Thursday, December 01, 2011

A Brooklyn Lifer

I've been birding for nearly 20 years and have seen some pretty amazing birds around New York. My Brooklyn list is getting close to 300 species. Each new species that I see in New York State makes the odds of getting to see a life bird in Kings County a little less probable. On Monday, however, I was able to add a new species, not just for Brooklyn, but for my overall life list.

On Monday, November 21, I received a text message from Doug that he was looking at a Ross's Goose within a flock of Canada Geese at Floyd Bennett Field. It would have been impossible for me to run down there, so was resigned to the fact that I'd miss seeing one of these tiny geese ... again. They are seen sporatically around NYC, just not by me. In addition, during a birding road trip with friends in 2006 to upstate New York, several were seen flying within immense flocks of Snow Geese, again, not by me. Unfortunately, I would be leaving the next day to visit family for Thanksgiving and wouldn't be back until late Saturday night postponing my life Ross's Goose sighting until who-knows-when. I decided not to make myself crazy over missing this species, because with south winds predicted for the week there was a fairly good possibility that it would hang around Brooklyn. I was feeling even more optimistic when Heydi texted me on Saturday that she spotted it feeding on the grass at the driving range across Flatbush Avenue from Floyd Bennett Field.

On Sunday morning I took the subway then the bus to Floyd Bennett Field. The bus stops directly in front of the Brooklyn Golf Center. I had in the back of my mind that I'd get off the bus, walk up to the driving range and see the Ross's Goose immediately. Then I would turn around and go back home in time for lunch with Robin. Things aren't always as simple in reality. There weren't any geese on the driving range and, due to the beautiful, warm sunny weather, there were plenty of people whacking golf balls. I walked across Flatbush Avenue and spent the next few hours wandering the grassland and surrounding habitats looking for flocks of geese. When I couldn't find any, I walked back to the driving range, hoping that the geese had returned to feed on the stubbly grass. They hadn't, so I waited for the bus and headed home. Later that night I read on the NYS Birding list that the Ross's Goose had been seen at the driving range at dusk. DOH!

On Monday I decided to try my luck again and run down to Floyd Bennett Field over lunch time. This time there was nobody driving balls at the golf center and a few Brant and Canada Goose were feeding on the grass. There was no sign of a tiny, white goose. I thought about just waiting around to see if it returned, but figured that it could also be feeding on the grasslands across the road at Floyd Bennett. I walked across Flatbush to Floyd Bennett Field.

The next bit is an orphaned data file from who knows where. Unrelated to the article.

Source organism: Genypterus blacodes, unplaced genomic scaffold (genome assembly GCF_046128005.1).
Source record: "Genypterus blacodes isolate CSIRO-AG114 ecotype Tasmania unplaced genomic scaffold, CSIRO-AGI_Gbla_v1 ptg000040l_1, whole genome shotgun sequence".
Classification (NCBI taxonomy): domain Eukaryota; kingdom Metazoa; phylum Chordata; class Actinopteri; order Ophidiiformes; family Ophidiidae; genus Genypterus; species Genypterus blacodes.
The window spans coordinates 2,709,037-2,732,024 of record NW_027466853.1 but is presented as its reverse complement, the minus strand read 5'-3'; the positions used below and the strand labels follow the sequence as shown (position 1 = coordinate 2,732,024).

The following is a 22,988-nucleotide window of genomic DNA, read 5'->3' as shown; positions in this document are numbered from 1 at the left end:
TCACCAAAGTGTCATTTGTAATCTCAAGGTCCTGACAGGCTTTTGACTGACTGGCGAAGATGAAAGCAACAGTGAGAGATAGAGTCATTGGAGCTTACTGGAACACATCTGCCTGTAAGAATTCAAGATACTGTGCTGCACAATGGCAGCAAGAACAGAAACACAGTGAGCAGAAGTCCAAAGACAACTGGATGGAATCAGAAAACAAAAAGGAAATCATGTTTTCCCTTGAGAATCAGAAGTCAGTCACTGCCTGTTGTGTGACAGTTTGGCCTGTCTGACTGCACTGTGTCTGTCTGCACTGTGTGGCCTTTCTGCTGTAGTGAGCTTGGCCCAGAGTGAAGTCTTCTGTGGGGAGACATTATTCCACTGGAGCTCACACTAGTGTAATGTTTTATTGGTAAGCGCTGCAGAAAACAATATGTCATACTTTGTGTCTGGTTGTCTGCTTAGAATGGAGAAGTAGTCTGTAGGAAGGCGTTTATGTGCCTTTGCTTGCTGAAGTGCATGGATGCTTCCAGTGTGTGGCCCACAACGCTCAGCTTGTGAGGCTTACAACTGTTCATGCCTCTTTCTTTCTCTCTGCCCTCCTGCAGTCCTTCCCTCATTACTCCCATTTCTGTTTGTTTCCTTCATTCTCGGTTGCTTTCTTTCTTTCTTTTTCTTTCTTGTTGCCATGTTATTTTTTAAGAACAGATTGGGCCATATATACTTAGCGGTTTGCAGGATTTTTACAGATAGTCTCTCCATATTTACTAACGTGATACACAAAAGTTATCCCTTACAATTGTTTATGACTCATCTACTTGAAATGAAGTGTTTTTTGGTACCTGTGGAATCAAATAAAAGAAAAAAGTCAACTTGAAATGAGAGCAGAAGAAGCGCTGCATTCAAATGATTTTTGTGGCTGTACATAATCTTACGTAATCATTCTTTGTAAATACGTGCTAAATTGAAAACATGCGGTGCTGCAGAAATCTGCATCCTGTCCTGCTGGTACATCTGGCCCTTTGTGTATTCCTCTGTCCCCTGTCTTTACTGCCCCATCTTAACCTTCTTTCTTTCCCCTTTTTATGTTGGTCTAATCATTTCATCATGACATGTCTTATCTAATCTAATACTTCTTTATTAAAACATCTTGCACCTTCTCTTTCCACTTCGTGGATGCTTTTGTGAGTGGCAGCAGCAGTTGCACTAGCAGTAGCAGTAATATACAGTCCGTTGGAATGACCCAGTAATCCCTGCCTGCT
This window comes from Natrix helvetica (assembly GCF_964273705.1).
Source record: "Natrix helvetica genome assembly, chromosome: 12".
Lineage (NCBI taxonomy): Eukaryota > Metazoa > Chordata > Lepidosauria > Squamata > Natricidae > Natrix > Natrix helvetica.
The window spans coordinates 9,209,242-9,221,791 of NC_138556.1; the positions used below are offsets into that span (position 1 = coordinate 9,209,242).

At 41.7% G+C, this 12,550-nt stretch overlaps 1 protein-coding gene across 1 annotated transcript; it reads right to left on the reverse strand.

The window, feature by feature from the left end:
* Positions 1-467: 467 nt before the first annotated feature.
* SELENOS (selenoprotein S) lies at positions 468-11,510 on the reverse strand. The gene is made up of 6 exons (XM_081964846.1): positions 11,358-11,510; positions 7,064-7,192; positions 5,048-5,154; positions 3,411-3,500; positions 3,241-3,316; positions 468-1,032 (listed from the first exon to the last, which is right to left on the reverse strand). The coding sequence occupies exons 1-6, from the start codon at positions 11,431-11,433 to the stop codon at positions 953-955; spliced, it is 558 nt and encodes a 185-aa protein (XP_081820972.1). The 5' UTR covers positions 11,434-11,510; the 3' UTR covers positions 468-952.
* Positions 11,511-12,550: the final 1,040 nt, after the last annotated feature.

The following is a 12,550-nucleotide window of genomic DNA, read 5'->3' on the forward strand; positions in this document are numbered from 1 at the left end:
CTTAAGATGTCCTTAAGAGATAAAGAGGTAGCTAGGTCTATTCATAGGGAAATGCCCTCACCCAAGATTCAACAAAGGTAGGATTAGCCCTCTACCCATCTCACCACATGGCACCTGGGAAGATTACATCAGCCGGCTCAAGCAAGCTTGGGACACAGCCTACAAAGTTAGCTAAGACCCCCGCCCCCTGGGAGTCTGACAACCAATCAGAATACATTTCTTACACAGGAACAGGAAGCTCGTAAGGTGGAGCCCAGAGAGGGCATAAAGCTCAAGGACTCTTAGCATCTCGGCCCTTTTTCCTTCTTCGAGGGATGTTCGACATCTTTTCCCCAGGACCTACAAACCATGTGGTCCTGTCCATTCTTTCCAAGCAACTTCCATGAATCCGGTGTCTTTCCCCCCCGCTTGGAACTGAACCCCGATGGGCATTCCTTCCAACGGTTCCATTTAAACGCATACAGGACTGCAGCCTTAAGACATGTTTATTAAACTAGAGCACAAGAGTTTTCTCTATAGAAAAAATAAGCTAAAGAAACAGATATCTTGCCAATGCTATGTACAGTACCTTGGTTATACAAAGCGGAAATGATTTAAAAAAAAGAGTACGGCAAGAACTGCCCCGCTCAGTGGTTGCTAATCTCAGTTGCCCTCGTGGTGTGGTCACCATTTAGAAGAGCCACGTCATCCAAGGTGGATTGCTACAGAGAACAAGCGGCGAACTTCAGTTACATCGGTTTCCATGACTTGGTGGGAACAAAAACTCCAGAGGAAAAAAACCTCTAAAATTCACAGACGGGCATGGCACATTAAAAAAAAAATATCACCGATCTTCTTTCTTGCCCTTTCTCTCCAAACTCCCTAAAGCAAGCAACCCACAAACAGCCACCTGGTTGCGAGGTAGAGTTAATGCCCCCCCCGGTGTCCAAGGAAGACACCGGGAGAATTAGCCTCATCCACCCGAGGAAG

There were a few small flocks of Canada Geese on the recently mowed fields, but nothing unusual. Horned Larks have returned and a small flock was feeding on the cricket field's stubble. American Pipit, another arctic breeder, flew overhead making their namesake "pip-it, pip-it" flight call. Near the runway next to the North 40 a Peregrine Falcon was drying off from a perch on a section of metal fencing
after bathing in a puddle. Three American Kestrels seemed to be in an endless squabble with a Merlin that was patrolling the fields.

After about 30 minutes, I returned to the driving range. Peering through the chain-link fence at the south end of the field, I noticed that the size of the feeding flock had increased considerably since I checked earlier. Near the center of the flock of Brant and Canada Geese was a compact, white goose. I finally found my life Ross's Goose. I walked across the parking lot to the opposite side of the field to get a closer look. There was a golfer directly in front of the flock getting ready to hit some balls. I was concerned that I'd finally found a Ross's Goose and now it was about to get nailed by a flying golf ball. Luckily, the guy seemed more concerned with perfecting his swing than bringing home a goose. I was really surprised that the birds didn't even flinch when the balls were whacked, even when they whizzed passed only a few yards over their heads.

The Ross's Goose was smaller than I'd imagined. It nearly disappeared when a Canada Goose passed in front of it. It appeared to be about the same size as a Brant, although the Sibley guide data shows that they are a bit smaller. They also lack the "grin patch" that is seen on the Snow Goose. The website "Surfbirds" has a very good article on how to separate the Ross's Goose and Snow Goose here. I spent as much time as possible studying this Brooklyn rarity before grabbing the northbound bus. Finding a new bird is always a great experience, being able to share it with others is even better, so get over to Floyd Bennett Field this weekend and maybe you'll get lucky.

Here's a short video of the goose feeding on the driving range:

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